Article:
Americans appear to be finally falling out of love with cosmetic surgery after a report revealed that the number of operations dropped by 18 per cent last year.

The new reluctance to have a facelift, a tummy tuck or a breast enlargement marks a dramatic turn away from procedures that a few years ago seemed almost commonplace.

Figures collated by the American Society for Aesthetic Plastic Surgery show that 1.9 million operations took place last year, down from 2.1 million in 2005.

One big factor cited by many plastic surgeons is the recession. As with many areas of the American economy, the biggest downturn since the Great Depression has hit many high-end consumer industries; plastic surgery certainly qualifies as a luxury commodity for many Americans.

Purely cosmetic operations, such as nose-shaping or breast enlargements, often cost thousands of dollars and are not usually covered by health insurance.

"I believe that one can credit the downturn of the economy for the decline in surgical procedures that obviously are more costly than non-surgical procedures," said Dr Elliot Jacobs, a leading New York plastic surgeon whose private surgery is on Park Avenue.

But some say there could be something in the zeitgeist, too. Over the past decade, plastic surgery has had an enormous boom. Something once seen as the province of Hollywood royalty and the rich trickled down to the merely wealthy and then the middle class.

It became the subject of numerous TV shows, such as Nip/Tuck, which followed the antics of a pair of Miami plastic surgeons and famously opened its first episode in 2003 with the line: "Tell me what you don't like about yourself."

It was not just soap opera that fell under the surgeons' spell: reality TV shows got in on the act, too. Programmes such as Extreme Makeover and The Swan gave ordinary people a chance of free operations to improve their appearance.

The shows were not without controversy, especially The Swan, whose premise was to transform a contestant into a more beautiful person physically.

However, both shows have been cancelled, and this year Nip/Tuck also broadcast its last episode.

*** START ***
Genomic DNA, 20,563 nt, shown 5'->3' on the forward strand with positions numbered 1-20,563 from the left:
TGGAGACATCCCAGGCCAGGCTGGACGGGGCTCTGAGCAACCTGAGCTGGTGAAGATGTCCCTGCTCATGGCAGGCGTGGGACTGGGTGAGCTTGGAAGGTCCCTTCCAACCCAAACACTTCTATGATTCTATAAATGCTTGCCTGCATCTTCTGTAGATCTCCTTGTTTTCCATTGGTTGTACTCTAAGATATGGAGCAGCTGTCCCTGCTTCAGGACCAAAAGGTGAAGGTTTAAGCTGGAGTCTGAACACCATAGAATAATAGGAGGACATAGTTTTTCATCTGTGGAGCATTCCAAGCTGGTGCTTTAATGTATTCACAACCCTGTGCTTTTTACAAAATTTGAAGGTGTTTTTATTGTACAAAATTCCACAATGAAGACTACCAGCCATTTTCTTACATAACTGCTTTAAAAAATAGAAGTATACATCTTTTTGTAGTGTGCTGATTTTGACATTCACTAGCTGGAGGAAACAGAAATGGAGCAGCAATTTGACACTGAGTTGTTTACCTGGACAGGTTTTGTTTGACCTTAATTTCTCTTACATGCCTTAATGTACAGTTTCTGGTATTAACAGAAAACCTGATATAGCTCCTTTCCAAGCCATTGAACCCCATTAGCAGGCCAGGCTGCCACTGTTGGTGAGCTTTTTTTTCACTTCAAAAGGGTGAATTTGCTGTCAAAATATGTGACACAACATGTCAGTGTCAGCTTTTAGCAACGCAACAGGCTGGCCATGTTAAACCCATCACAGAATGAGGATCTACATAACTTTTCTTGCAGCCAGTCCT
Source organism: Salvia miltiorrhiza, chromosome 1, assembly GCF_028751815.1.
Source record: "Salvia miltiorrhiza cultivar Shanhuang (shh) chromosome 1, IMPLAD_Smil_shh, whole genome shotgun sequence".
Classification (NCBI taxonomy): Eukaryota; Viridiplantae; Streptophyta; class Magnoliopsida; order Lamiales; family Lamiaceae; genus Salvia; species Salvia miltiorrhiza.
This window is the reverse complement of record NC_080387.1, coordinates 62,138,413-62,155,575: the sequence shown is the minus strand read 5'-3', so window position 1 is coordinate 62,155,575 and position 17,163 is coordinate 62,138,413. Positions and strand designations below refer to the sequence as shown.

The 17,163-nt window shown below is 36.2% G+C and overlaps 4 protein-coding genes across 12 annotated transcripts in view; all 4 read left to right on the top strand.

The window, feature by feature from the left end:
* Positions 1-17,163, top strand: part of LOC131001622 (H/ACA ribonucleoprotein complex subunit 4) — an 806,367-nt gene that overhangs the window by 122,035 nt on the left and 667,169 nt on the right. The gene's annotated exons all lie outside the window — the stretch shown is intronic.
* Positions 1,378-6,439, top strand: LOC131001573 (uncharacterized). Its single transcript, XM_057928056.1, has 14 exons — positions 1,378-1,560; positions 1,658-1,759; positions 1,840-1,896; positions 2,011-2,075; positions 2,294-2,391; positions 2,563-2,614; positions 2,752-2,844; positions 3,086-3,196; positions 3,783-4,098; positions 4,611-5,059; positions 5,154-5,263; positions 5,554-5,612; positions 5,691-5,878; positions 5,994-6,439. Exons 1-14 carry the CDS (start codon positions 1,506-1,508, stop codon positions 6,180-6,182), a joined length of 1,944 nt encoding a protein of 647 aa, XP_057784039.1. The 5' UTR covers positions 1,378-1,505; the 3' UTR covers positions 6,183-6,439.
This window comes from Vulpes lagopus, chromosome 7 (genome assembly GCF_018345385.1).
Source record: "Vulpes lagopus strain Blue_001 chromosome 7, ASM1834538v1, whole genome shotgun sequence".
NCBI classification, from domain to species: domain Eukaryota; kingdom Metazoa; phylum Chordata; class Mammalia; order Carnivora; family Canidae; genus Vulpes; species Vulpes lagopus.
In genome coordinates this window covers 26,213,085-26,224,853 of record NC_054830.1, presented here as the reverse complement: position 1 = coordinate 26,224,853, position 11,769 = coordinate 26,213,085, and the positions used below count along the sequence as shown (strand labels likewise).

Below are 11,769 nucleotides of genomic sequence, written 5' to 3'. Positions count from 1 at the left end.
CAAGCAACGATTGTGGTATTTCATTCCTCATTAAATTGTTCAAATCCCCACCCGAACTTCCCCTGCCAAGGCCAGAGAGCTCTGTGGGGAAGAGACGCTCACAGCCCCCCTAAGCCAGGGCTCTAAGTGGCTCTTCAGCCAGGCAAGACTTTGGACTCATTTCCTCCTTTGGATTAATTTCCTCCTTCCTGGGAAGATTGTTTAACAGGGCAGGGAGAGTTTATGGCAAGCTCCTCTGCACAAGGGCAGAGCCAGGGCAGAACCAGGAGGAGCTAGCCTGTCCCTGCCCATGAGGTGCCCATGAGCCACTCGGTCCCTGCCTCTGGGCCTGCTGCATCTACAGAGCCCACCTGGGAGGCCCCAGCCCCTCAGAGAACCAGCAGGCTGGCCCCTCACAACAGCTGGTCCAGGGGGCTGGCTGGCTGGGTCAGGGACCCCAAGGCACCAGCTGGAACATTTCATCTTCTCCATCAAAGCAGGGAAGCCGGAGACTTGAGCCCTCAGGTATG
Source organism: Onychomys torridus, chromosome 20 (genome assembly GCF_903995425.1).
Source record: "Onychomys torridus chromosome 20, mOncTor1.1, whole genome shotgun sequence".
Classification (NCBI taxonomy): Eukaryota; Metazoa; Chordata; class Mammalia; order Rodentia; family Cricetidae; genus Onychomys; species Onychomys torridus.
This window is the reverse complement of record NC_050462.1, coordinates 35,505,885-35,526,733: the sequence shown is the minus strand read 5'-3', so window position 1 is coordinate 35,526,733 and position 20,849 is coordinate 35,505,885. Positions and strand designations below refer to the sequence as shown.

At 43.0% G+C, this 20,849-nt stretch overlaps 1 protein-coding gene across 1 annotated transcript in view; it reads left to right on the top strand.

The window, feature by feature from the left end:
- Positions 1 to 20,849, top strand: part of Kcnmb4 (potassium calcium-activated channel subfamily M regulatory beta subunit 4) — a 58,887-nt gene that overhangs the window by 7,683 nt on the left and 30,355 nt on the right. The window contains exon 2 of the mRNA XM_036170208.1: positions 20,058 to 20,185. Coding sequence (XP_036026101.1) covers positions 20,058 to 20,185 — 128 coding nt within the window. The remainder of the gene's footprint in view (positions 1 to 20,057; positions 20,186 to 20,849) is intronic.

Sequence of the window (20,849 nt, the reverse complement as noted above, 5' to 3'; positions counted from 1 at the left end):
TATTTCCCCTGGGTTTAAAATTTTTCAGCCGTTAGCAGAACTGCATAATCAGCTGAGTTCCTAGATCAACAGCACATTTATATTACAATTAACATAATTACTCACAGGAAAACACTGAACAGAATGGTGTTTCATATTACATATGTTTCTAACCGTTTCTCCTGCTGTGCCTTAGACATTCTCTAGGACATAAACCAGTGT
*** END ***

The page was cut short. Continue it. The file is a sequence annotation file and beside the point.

Nor are celebrities immune from criticism about the plastic surgery they have undergone. Many stars receive frequent sniping in gossip columns for having operations deemed too obvious.

Reality-TV star Heidi Montag was criticised after she revealed she had 10 plastic surgery procedures in one year.

Dr Michael Hall, a plastic surgeon in Miami Beach, said that an age of excess in the industry had come to an end, mirroring wider society.

"I think the pendulum swings one way or the other on everything. When it comes to plastic surgery, people are now using more common sense," he said.

However, while full-on surgical operations might be falling, the number of non-surgical cosmetic procedures is steady or rising. Many plastic surgeons say there has merely been a shift in taste and treatment when it comes to having some work done at a clinic.

They say non-surgical operations - such as Botox, lip injections or lasering - are cheaper and becoming more effective as technology improves.

"Women are looking for non-invasive procedures," said Hall.

There are other changes, too, reflecting both cultural and economic trends. Dr Richard Baxter, a plastic surgeon in Washington state, noticed a marked decrease in the size of breast implants as the economy started to go downhill.

Before the recession, fewer than a third of Baxter's clients chose a B cup implant; now about half pick a B. "People have turned to more natural-looking things," he said.

The question concerning the industry now is what the longer-term trend will be. Some predict a permanent shift, while others say there are already signs of a renewed uptake.

One thing most doctors agree on, though, is that there is still no shortage of demand for changing one's body, just a change in preferred methods.

"Has the plastic surgery bubble burst? I doubt it. As long as a woman or a man has a mirror available, there will be a continued interest in plastic surgery," said Jacobs.

Hall put it another way, pointing out that some human emotions and desires are both recession-proof and fashion-proof: "There is no lack of vanity. There is just a little more hesitation."